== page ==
DALLAS — In 1889, the journalist Elizabeth Jane Cochrane, better known by her pseudonym, Nellie Bly, embarked on an unprecedented voyage: a trip around the world meant to span just 72 days. She had pitched the idea to her editor at the New York World, wanting to beat the fictional record set by Phileas Fogg, the protagonist of Jules Verne’s 1873 Around the World in 80 Days. The paper’s business manager initially said he preferred to send a man — Bly would have too much stuff to carry alone, he argued — but Bly fought him, won her trip, and then published a book detailing her adventures.
This famous exchange serves as the point of departure for Traveling Lady, an ambitious performance by Colombian-born artist Jessica Mitrani that celebrates female defiance while taking a tongue-in-cheek approach to examine the societal expectations of women today. Mitrani has presented Traveling Lady multiple times since 2014, and this most recent showing occurred earlier this month as part of the Dallas’ Symphony Orchestra-led SOLUNA International Music & Arts Festival, a three-week-long event of performances by local and international groups.
A mixture of a film of black-and-white animations interspersed with live, on-stage appearances by actress Rossy de Palma, its narrative form is intriguing, even refreshing. But it seemed at times too unanchored to Traveling Lady‘s message, with scenes and transitions sometimes so abstract and dotty they simply left me with a furrowed brow.
Mitrani recounts Bly’s tale during the first five minutes of the 45-minute-long performance, which is simply illustrated by black-and-white, animated collages, filled with checkered patterns inspired by Bly’s coat. From then on, Traveling Lady divides into chapters that explore the ways women navigate between different identities society has imposed upon them. The animations present de Palma in a kitchen, in an asylum — nodding to the historical ties between women and hysteria — and, in another scene, she is holding a tub of cold cream — to signify women as objects of desire, needing to continuously appear youthful. Quips abound about a woman’s place in the world and current gender dynamics, sometimes boomed by a narrator in the film and sometimes played over a speaker and lip-synced by de Palma, who appears sporadically on stage against an animated backdrop. One that garnered strong laughter from the audience: “Why is it, that when a man travels, he has luggage, but when a woman travels, it’s baggage?” But other lines seemed too far-out or simply too esoteric, such as de Palma’s recitation of a passage from Gertrude Stein’s Ida: A Novel, which Mitrani intended as a meditation on how women can travel through language.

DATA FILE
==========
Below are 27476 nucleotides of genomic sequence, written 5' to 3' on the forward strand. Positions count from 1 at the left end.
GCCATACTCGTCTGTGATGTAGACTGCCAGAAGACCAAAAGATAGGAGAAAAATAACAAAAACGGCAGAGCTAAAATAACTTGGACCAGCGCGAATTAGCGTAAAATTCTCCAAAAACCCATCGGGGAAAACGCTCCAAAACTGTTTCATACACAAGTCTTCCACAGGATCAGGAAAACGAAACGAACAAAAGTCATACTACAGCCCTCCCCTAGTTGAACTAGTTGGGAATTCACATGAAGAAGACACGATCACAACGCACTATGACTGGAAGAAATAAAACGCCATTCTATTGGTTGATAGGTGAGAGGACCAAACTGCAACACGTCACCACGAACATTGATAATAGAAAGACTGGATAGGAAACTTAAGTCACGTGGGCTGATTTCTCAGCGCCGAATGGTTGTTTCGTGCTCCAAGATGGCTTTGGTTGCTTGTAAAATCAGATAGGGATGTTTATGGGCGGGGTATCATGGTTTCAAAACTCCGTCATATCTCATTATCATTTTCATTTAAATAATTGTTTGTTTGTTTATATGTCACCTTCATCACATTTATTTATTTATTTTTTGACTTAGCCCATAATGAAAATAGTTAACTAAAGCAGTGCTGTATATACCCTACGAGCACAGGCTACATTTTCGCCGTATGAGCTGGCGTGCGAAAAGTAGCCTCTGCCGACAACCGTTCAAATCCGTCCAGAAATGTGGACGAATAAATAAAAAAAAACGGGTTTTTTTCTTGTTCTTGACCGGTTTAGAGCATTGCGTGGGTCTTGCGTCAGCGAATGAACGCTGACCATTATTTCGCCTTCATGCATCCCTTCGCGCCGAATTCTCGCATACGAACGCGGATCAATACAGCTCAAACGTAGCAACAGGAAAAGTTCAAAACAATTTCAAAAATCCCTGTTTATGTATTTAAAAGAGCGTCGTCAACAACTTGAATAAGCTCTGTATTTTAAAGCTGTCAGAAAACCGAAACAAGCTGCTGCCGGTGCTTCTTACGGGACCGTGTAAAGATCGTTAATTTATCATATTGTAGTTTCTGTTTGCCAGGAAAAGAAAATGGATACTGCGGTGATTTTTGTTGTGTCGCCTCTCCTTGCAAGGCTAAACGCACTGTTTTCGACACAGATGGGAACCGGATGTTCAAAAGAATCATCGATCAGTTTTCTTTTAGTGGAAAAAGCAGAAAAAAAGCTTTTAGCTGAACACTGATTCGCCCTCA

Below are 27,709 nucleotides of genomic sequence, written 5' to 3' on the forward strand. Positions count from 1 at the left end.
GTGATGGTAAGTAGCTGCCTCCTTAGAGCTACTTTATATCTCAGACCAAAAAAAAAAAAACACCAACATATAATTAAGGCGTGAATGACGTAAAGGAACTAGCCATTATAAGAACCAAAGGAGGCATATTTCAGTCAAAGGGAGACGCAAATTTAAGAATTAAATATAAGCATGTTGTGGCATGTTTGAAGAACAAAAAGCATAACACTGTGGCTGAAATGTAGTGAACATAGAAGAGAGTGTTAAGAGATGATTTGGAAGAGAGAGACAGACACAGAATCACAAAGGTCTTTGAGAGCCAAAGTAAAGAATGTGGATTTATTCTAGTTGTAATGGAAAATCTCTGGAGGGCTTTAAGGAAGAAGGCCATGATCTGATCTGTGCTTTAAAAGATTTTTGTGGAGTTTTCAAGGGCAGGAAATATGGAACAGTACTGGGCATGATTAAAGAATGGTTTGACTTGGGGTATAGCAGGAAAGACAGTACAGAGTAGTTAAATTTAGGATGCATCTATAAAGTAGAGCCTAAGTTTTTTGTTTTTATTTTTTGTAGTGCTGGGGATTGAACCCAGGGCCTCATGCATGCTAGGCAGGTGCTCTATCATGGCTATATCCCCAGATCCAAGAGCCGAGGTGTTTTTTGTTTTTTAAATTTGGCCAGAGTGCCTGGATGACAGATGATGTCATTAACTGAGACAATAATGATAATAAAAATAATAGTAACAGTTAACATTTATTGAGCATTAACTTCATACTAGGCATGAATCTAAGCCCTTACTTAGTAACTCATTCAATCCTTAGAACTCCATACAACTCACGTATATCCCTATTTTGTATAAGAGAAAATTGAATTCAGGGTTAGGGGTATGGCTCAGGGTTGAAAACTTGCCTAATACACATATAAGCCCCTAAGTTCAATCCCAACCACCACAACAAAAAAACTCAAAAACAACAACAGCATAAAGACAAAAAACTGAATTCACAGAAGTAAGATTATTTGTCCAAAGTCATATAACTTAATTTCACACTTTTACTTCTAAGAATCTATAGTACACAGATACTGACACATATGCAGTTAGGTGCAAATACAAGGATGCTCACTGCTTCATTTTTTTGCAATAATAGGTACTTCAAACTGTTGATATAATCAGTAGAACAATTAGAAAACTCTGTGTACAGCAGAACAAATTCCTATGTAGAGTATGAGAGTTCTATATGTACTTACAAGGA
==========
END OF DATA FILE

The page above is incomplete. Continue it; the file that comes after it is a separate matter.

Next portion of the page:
It’s perhaps because Mitrani drew from so many different sources that Traveling Lady feels so fragmented and ultimately perplexing. Stein is one of 72 artistic sources she drew upon (one for each day of Bly’s travels); others include Louis Bourgeois and Josef Hoffman, whose architecture inspired some of the film’s animated settings.
What helps, somewhat, to deliver the performance’s girl-power message are a few recurring props that serve as echoes of Bly’s journey. Bly packed light, carrying in a small bag some clothes, slippers, and a jar of the aforementioned cold cream. This bag, a copy of which de Palma totes from time to time, becomes a flagrant metaphor for the emotional burdens women bear from societal pressures; the cold cream, a symbol, of course, of commercialized beauty standards. It comes to life in one memorable scene to complain about how stressful it is to be a cold cream, with a “mission to defy aging.” Fashion collective ThreeAsFour also designed three different versions of a Victorian dress, each voluminous and extravagant in their own way, to make visible the physical constrictions of period clothing. One even becomes a character, waltzing on stage as an eight-foot-tall dress that dancer Jordan Morley commanders.
Ultimately, it’s the characters of Traveling Lady that maintain the performance’s delight, from the anthropomorphized objects to its star, de Palma, whose dramatic facial expressions are simply captivating. The animations, unfortunately, as creative as they are, are clumsy translations of Mitrani’s ideas about women’s boundaries and freedoms. The performance seemed to want to encourage women to travel through life beyond gender, but it largely ended up dwelling on common gender stereotypes, offering little to inspire.
Editor’s note: The author’s travel and lodgings were paid for by SOLUNA.